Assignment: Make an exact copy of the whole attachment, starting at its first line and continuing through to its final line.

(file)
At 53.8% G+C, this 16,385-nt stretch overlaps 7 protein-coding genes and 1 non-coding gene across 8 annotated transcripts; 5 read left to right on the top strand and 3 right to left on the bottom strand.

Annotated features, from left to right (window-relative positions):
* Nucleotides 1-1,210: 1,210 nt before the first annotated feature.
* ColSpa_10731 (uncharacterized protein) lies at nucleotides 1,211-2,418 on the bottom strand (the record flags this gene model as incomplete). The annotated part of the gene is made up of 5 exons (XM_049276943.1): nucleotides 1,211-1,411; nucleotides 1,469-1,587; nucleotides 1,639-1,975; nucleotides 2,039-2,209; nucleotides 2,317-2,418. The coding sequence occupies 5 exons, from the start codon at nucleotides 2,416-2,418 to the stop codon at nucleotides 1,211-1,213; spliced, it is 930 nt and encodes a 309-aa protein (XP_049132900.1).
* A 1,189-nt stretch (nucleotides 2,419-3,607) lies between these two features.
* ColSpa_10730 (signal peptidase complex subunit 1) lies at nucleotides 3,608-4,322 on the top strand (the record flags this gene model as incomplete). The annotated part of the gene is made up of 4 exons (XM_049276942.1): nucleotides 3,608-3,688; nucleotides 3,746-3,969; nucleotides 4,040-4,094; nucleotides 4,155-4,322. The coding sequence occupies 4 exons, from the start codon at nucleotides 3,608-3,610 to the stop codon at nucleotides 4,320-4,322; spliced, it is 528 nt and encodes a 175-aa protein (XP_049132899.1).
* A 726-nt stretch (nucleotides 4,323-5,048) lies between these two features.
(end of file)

At 53.8% G+C, this 16,385-nt stretch overlaps 7 protein-coding genes and 1 non-coding gene across 8 annotated transcripts; 5 read left to right on the top strand and 3 right to left on the bottom strand.

Annotated features, from left to right (window-relative positions):
* Nucleotides 1-1,210: 1,210 nt before the first annotated feature.
* ColSpa_10731 (uncharacterized protein) lies at nucleotides 1,211-2,418 on the bottom strand (the record flags this gene model as incomplete). The annotated part of the gene is made up of 5 exons (XM_049276943.1): nucleotides 1,211-1,411; nucleotides 1,469-1,587; nucleotides 1,639-1,975; nucleotides 2,039-2,209; nucleotides 2,317-2,418. The coding sequence occupies 5 exons, from the start codon at nucleotides 2,416-2,418 to the stop codon at nucleotides 1,211-1,213; spliced, it is 930 nt and encodes a 309-aa protein (XP_049132900.1).
* A 1,189-nt stretch (nucleotides 2,419-3,607) lies between these two features.
* ColSpa_10730 (signal peptidase complex subunit 1) lies at nucleotides 3,608-4,322 on the top strand (the record flags this gene model as incomplete). The annotated part of the gene is made up of 4 exons (XM_049276942.1): nucleotides 3,608-3,688; nucleotides 3,746-3,969; nucleotides 4,040-4,094; nucleotides 4,155-4,322. The coding sequence occupies 4 exons, from the start codon at nucleotides 3,608-3,610 to the stop codon at nucleotides 4,320-4,322; spliced, it is 528 nt and encodes a 175-aa protein (XP_049132899.1).
* A 726-nt stretch (nucleotides 4,323-5,048) lies between these two features.